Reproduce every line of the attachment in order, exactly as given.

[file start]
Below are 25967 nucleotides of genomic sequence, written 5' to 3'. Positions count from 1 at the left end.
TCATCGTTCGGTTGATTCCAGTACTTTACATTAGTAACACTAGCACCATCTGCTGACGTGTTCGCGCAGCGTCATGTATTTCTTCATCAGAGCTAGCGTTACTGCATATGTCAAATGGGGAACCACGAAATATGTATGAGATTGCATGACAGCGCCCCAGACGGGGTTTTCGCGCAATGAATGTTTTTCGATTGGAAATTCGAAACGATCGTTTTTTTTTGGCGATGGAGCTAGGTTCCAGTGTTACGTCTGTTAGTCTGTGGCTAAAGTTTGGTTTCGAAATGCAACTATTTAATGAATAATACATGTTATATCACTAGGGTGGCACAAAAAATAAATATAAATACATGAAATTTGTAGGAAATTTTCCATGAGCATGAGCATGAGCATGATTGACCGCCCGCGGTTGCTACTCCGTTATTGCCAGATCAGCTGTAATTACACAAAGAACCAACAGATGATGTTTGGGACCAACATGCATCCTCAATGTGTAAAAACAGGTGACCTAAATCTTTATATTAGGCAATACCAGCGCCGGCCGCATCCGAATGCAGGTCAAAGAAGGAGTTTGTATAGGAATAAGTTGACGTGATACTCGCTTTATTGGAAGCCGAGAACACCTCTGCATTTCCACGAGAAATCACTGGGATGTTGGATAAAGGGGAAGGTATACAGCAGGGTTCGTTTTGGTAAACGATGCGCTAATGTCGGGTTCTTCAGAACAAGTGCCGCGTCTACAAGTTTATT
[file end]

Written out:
Below are 25967 nucleotides of genomic sequence, written 5' to 3'. Positions count from 1 at the left end.
TCATCGTTCGGTTGATTCCAGTACTTTACATTAGTAACACTAGCACCATCTGCTGACGTGTTCGCGCAGCGTCATGTATTTCTTCATCAGAGCTAGCGTTACTGCATATGTCAAATGGGGAACCACGAAATATGTATGAGATTGCATGACAGCGCCCCAGACGGGGTTTTCGCGCAATGAATGTTTTTCGATTGGAAATTCGAAACGATCGTTTTTTTTTGGCGATGGAGCTAGGTTCCAGTGTTACGTCTGTTAGTCTGTGGCTAAAGTTTGGTTTCGAAATGCAACTATTTAATGAATAATACATGTTATATCACTAGGGTGGCACAAAAAATAAATATAAATACATGAAATTTGTAGGAAATTTTCCATGAGCATGAGCATGAGCATGATTGACCGCCCGCGGTTGCTACTCCGTTATTGCCAGATCAGCTGTAATTACACAAAGAACCAACAGATGATGTTTGGGACCAACATGCATCCTCAATGTGTAAAAACAGGTGACCTAAATCTTTATATTAGGCAATACCAGCGCCGGCCGCATCCGAATGCAGGTCAAAGAAGGAGTTTGTATAGGAATAAGTTGACGTGATACTCGCTTTATTGGAAGCCGAGAACACCTCTGCATTTCCACGAGAAATCACTGGGATGTTGGATAAAGGGGAAGGTATACAGCAGGGTTCGTTTTGGTAAACGATGCGCTAATGTCGGGTTCTTCAGAACAAGTGCCGCGTCTACAAGTTTATT